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Read more: Alternative Therapies, Conditions, General Health, Health, Natural Remedies, ,

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Jurriaan Kamp

The Intelligent Optimist is a community centered around a magazine, a website and online events and courses. We focus on the people, passion and possibilities changing our world for the better.

52 comments

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11:47PM PDT on Jul 18, 2014

Nexus magazine Feb-Mar 2014 Vol. 21, No. 2 has an article written by me called "Porphyrins: how we assimilate light". It presents well-established scientific evidence-based facts (Britannica 2010) 'clarifying' and supporting biophoton and other 'light energy' theses. Mainstream academia refuses to comment because it makes them look a bit 'recalcitrant' with their 'Traditional refusal' to admit that light energy IS relevant to human biological processes. I am forming a network of informed, objective and educated professionals to 'force' academia to accept the obvious and enable medical and scientific knowledge-bases to be amended to reflect the Truth. Please contact me if you want to be part of this long overdue 'change'.

7:40AM PDT on Oct 12, 2011

Noted!

7:00PM PDT on Oct 11, 2011

So interesting, hope to hear more about it

8:20AM PDT on Oct 10, 2011

Nothing would surprise me about the benefits of alternative therapies. Would love to see a study done on this therapy.

8:08AM PDT on Oct 10, 2011

woah....fascinating...

4:38AM PDT on Oct 10, 2011

xx

1:48AM PDT on Oct 10, 2011

Interesting but I would have thought that if he has his claimed 80% success rate, then he would have run some proper trials that could be analysed and published...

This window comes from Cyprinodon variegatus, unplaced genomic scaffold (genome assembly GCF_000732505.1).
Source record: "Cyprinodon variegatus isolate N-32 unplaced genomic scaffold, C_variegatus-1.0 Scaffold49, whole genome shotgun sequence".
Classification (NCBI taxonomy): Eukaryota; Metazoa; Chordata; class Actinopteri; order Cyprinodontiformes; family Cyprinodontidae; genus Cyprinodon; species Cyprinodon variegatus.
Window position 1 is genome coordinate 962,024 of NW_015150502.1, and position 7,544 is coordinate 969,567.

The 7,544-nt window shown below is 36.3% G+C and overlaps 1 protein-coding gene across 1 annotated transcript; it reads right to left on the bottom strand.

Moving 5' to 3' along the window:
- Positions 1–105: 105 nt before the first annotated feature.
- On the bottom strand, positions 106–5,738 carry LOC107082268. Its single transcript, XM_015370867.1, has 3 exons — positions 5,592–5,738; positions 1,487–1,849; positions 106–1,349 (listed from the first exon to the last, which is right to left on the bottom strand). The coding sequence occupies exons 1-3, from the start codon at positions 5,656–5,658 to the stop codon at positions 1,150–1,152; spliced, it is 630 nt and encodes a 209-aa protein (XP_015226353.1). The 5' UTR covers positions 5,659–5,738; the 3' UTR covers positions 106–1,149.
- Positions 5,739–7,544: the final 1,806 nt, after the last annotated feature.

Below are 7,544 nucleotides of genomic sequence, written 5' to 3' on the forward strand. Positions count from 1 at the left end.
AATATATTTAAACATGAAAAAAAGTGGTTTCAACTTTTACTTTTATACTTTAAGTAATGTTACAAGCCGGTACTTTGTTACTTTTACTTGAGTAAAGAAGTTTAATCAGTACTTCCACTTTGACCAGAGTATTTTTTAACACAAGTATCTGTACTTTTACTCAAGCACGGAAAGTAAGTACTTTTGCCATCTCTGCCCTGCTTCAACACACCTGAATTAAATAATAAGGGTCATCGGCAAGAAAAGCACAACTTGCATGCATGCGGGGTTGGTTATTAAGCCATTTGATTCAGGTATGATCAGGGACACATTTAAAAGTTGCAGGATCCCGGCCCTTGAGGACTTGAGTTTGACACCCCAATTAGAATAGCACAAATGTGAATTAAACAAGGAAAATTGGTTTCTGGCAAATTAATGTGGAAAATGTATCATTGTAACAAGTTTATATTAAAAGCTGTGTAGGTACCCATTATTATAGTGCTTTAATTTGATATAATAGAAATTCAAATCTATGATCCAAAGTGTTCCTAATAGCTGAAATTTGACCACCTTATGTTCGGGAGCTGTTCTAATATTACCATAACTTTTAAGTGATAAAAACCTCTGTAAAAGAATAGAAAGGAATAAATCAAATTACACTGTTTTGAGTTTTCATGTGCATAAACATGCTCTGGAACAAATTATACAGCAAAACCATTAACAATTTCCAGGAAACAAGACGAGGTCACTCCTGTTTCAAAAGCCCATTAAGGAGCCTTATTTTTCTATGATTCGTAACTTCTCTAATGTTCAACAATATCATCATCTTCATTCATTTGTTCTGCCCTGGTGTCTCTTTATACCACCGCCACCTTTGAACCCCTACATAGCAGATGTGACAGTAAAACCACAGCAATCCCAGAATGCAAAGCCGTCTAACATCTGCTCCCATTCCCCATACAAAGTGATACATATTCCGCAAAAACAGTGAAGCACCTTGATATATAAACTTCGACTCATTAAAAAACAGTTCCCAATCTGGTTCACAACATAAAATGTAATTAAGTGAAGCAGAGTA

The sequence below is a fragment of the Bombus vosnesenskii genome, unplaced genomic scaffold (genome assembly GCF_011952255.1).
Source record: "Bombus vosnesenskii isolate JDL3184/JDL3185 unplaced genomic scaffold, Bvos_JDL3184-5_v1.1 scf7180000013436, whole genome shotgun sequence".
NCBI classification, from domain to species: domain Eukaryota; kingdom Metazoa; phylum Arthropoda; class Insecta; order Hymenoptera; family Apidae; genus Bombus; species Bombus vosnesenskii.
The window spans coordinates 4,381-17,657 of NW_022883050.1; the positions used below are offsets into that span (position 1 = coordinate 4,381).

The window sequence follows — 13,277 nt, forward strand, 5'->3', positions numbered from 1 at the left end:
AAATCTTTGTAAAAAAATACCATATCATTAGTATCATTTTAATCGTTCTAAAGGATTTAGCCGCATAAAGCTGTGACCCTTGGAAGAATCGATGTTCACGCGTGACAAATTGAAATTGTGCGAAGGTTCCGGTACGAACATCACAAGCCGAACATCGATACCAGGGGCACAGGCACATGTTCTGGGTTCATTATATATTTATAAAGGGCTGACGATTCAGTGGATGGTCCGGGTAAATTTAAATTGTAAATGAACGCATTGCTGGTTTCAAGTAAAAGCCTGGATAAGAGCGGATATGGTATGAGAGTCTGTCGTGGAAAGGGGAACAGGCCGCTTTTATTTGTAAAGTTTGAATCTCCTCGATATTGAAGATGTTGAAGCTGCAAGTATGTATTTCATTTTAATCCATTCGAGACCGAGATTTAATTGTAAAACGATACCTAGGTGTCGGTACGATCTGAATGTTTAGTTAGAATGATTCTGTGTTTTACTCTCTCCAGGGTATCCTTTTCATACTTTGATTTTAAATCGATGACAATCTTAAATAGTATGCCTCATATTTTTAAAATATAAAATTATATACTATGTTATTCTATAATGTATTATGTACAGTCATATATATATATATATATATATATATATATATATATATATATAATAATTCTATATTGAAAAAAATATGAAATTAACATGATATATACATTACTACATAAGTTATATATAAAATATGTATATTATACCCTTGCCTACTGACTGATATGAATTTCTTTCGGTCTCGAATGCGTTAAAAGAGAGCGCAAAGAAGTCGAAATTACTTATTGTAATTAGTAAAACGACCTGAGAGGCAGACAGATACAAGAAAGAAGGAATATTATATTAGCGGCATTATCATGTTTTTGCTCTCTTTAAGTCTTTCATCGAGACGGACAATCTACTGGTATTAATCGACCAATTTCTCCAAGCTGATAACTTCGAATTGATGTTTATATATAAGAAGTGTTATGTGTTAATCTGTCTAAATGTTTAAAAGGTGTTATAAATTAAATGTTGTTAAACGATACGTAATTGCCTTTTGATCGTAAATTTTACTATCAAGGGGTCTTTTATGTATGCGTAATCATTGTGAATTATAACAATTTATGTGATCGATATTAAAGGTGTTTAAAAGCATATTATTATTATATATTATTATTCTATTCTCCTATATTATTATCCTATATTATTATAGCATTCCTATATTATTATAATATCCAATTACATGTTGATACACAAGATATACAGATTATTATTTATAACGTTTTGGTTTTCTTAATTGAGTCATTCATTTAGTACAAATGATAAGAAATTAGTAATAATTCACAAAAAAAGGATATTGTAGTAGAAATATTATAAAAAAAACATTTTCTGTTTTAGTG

12:23AM PDT on Oct 10, 2011

Looking forward to the second article.
Thanks very much,so interesting.

11:53PM PDT on Oct 9, 2011

I am a master Reiki practioner and i have studied other alternative treatments as well. you may not believe what i say but i tell you that medicine and cures existed hundreds of years ago that were able to treat problems modern medicine can not.

Science is somewhat hindering because it discourages these therapies. but cures exist in nature that would help man if not science. there is a fruit called Guyabano that grows mostly in Sri Lanka and is able to actually kill cancer cells 10000 times faster than Chemo. (you can actually google this). So why doesn't the world know about it? despite several attempts by major pharma companies, medicine could not be made out of the fruit and hence it could not be profited from by the corporations. So no one learned of it.

11:33PM PDT on Oct 9, 2011

to follow.........